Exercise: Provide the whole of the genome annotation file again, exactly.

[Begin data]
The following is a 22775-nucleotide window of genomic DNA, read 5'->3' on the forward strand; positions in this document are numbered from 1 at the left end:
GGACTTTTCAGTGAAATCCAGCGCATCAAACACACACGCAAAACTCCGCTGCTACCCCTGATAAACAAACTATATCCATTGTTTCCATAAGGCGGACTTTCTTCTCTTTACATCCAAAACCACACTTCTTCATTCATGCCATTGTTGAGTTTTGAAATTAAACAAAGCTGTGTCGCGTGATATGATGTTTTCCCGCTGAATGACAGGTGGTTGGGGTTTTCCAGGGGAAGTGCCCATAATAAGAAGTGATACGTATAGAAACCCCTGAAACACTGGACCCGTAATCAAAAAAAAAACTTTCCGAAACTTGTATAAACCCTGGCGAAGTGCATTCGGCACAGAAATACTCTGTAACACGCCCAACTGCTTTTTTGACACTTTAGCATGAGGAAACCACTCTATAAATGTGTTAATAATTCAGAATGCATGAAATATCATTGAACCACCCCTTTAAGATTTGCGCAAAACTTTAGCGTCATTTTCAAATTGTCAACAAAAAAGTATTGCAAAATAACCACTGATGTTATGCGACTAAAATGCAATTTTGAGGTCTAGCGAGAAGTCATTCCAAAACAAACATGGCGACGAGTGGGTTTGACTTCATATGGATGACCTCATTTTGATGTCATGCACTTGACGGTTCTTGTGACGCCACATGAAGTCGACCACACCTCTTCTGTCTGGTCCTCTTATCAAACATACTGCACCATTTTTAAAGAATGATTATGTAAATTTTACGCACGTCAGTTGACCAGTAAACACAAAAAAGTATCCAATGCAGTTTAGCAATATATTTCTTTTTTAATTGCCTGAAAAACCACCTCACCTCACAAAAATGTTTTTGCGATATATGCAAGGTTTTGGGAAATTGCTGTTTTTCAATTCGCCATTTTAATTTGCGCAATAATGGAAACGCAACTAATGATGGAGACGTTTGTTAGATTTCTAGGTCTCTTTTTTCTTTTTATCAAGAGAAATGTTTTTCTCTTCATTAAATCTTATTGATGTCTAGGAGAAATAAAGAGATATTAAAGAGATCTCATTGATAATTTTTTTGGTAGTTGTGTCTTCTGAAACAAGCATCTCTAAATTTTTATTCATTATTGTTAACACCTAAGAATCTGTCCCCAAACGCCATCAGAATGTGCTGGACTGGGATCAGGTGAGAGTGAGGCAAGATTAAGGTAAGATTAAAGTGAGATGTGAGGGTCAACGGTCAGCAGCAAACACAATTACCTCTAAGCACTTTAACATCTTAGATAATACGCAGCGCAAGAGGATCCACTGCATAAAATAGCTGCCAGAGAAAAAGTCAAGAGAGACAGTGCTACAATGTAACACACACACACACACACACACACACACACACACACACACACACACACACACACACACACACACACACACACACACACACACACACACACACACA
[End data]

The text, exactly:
The following is a 22775-nucleotide window of genomic DNA, read 5'->3' on the forward strand; positions in this document are numbered from 1 at the left end:
GGACTTTTCAGTGAAATCCAGCGCATCAAACACACACGCAAAACTCCGCTGCTACCCCTGATAAACAAACTATATCCATTGTTTCCATAAGGCGGACTTTCTTCTCTTTACATCCAAAACCACACTTCTTCATTCATGCCATTGTTGAGTTTTGAAATTAAACAAAGCTGTGTCGCGTGATATGATGTTTTCCCGCTGAATGACAGGTGGTTGGGGTTTTCCAGGGGAAGTGCCCATAATAAGAAGTGATACGTATAGAAACCCCTGAAACACTGGACCCGTAATCAAAAAAAAAACTTTCCGAAACTTGTATAAACCCTGGCGAAGTGCATTCGGCACAGAAATACTCTGTAACACGCCCAACTGCTTTTTTGACACTTTAGCATGAGGAAACCACTCTATAAATGTGTTAATAATTCAGAATGCATGAAATATCATTGAACCACCCCTTTAAGATTTGCGCAAAACTTTAGCGTCATTTTCAAATTGTCAACAAAAAAGTATTGCAAAATAACCACTGATGTTATGCGACTAAAATGCAATTTTGAGGTCTAGCGAGAAGTCATTCCAAAACAAACATGGCGACGAGTGGGTTTGACTTCATATGGATGACCTCATTTTGATGTCATGCACTTGACGGTTCTTGTGACGCCACATGAAGTCGACCACACCTCTTCTGTCTGGTCCTCTTATCAAACATACTGCACCATTTTTAAAGAATGATTATGTAAATTTTACGCACGTCAGTTGACCAGTAAACACAAAAAAGTATCCAATGCAGTTTAGCAATATATTTCTTTTTTAATTGCCTGAAAAACCACCTCACCTCACAAAAATGTTTTTGCGATATATGCAAGGTTTTGGGAAATTGCTGTTTTTCAATTCGCCATTTTAATTTGCGCAATAATGGAAACGCAACTAATGATGGAGACGTTTGTTAGATTTCTAGGTCTCTTTTTTCTTTTTATCAAGAGAAATGTTTTTCTCTTCATTAAATCTTATTGATGTCTAGGAGAAATAAAGAGATATTAAAGAGATCTCATTGATAATTTTTTTGGTAGTTGTGTCTTCTGAAACAAGCATCTCTAAATTTTTATTCATTATTGTTAACACCTAAGAATCTGTCCCCAAACGCCATCAGAATGTGCTGGACTGGGATCAGGTGAGAGTGAGGCAAGATTAAGGTAAGATTAAAGTGAGATGTGAGGGTCAACGGTCAGCAGCAAACACAATTACCTCTAAGCACTTTAACATCTTAGATAATACGCAGCGCAAGAGGATCCACTGCATAAAATAGCTGCCAGAGAAAAAGTCAAGAGAGACAGTGCTACAATGTAACACACACACACACACACACACACACACACACACACACACACACACACACACACACACACACACACACACACACACACACACACACACACACACA